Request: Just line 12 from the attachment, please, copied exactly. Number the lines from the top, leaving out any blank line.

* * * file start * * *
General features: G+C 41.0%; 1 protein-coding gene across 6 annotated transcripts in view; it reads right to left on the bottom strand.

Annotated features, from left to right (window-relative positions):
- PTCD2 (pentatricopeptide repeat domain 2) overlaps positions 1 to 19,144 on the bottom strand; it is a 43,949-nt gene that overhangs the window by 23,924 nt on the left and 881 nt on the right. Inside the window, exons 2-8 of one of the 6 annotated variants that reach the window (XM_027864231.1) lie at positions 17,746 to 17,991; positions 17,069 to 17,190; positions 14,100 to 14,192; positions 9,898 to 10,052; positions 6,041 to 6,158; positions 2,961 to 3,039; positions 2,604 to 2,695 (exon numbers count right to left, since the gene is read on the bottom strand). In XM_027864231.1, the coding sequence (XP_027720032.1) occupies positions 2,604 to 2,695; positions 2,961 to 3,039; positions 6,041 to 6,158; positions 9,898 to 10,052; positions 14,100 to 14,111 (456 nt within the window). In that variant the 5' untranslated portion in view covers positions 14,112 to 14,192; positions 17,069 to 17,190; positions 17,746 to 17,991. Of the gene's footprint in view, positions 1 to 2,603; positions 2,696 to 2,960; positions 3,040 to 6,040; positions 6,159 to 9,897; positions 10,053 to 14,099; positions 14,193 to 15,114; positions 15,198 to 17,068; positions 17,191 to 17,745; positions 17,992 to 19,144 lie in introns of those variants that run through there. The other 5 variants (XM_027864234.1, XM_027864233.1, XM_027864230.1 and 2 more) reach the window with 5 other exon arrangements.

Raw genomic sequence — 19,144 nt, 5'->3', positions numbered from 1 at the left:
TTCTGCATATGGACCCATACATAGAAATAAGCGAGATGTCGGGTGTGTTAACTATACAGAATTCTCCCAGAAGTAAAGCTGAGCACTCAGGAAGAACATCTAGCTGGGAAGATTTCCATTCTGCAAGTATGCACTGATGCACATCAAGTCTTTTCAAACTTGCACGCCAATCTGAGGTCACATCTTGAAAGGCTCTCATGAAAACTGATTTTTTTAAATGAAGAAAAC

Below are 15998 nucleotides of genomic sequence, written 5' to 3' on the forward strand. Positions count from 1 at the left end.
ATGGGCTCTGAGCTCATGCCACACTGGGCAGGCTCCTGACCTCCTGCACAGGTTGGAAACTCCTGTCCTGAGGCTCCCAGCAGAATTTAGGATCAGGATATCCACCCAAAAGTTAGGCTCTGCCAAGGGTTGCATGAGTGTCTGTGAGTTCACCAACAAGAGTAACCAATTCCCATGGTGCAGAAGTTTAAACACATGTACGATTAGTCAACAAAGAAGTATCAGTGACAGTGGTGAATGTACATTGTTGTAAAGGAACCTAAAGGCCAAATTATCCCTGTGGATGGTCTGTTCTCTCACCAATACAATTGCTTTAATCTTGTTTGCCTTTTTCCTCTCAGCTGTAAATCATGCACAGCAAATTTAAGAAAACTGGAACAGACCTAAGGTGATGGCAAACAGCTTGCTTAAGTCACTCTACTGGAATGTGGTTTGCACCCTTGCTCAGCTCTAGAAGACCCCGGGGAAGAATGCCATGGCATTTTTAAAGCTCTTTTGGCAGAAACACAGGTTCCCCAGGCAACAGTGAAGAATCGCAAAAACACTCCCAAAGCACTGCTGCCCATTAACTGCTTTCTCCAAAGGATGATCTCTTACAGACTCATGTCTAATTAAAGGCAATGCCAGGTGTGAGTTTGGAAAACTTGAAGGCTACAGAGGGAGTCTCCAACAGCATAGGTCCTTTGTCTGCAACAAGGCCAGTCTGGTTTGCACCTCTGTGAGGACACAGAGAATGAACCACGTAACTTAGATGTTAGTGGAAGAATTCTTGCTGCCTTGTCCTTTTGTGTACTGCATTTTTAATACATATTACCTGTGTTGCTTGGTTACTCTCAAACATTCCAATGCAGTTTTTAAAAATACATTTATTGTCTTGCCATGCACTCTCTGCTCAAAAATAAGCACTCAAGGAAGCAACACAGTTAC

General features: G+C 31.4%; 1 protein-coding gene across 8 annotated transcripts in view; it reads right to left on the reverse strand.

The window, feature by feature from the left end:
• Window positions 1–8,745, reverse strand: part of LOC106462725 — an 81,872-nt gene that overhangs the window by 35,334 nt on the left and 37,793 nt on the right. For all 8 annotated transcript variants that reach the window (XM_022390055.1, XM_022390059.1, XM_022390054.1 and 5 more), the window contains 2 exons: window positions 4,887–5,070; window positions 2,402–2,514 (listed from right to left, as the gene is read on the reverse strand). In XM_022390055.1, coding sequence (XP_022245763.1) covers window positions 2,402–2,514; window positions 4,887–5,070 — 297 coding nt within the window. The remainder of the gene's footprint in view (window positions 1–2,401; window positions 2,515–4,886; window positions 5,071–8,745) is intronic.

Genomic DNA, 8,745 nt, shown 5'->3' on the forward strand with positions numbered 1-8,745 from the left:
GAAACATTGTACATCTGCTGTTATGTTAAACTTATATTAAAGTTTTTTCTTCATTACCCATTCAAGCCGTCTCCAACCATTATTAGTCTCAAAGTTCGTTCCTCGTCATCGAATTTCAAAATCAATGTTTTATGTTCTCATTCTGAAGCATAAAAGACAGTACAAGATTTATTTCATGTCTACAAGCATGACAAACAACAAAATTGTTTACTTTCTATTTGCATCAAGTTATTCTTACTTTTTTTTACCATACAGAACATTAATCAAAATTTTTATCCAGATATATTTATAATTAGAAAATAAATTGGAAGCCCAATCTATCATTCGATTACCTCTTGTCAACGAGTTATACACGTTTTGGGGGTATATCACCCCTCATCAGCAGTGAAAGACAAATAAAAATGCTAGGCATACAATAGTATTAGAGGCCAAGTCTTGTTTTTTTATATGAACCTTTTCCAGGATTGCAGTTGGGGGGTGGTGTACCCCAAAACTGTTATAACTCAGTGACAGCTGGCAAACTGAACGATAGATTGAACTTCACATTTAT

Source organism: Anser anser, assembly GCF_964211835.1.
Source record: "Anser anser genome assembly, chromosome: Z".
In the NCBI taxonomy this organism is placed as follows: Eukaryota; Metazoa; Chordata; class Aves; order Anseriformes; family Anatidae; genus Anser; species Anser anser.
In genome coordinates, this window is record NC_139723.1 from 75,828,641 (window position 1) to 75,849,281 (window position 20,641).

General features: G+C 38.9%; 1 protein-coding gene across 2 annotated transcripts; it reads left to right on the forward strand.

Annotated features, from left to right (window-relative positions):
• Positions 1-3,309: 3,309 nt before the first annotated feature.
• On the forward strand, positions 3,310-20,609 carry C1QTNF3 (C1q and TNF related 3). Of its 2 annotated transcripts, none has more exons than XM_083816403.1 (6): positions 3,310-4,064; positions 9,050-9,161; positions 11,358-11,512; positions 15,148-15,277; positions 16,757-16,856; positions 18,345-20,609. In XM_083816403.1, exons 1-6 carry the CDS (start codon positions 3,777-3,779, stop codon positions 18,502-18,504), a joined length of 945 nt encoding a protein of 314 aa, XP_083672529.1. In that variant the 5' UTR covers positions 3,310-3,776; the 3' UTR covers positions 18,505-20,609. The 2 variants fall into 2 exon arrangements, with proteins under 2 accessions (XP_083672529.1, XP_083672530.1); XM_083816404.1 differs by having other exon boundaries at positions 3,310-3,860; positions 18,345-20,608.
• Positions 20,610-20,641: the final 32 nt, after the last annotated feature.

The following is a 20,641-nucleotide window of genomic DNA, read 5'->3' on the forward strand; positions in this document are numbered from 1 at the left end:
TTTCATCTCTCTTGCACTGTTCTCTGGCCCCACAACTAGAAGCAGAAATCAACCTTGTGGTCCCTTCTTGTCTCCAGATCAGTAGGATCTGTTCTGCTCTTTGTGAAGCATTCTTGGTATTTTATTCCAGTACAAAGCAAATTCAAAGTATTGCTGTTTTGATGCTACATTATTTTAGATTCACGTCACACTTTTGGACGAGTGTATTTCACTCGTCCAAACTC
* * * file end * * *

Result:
GAAACATTGTACATCTGCTGTTATGTTAAACTTATATTAAAGTTTTTTCTTCATTACCCATTCAAGCCGTCTCCAACCATTATTAGTCTCAAAGTTCGTTCCTCGTCATCGAATTTCAAAATCAATGTTTTATGTTCTCATTCTGAAGCATAAAAGACAGTACAAGATTTATTTCATGTCTACAAGCATGACAAACAACAAAATTGTTTACTTTCTATTTGCATCAAGTTATTCTTACTTTTTTTTACCATACAGAACATTAATCAAAATTTTTATCCAGATATATTTATAATTAGAAAATAAATTGGAAGCCCAATCTATCATTCGATTACCTCTTGTCAACGAGTTATACACGTTTTGGGGGTATATCACCCCTCATCAGCAGTGAAAGACAAATAAAAATGCTAGGCATACAATAGTATTAGAGGCCAAGTCTTGTTTTTTTATATGAACCTTTTCCAGGATTGCAGTTGGGGGGTGGTGTACCCCAAAACTGTTATAACTCAGTGACAGCTGGCAAACTGAACGATAGATTGAACTTCACATTTAT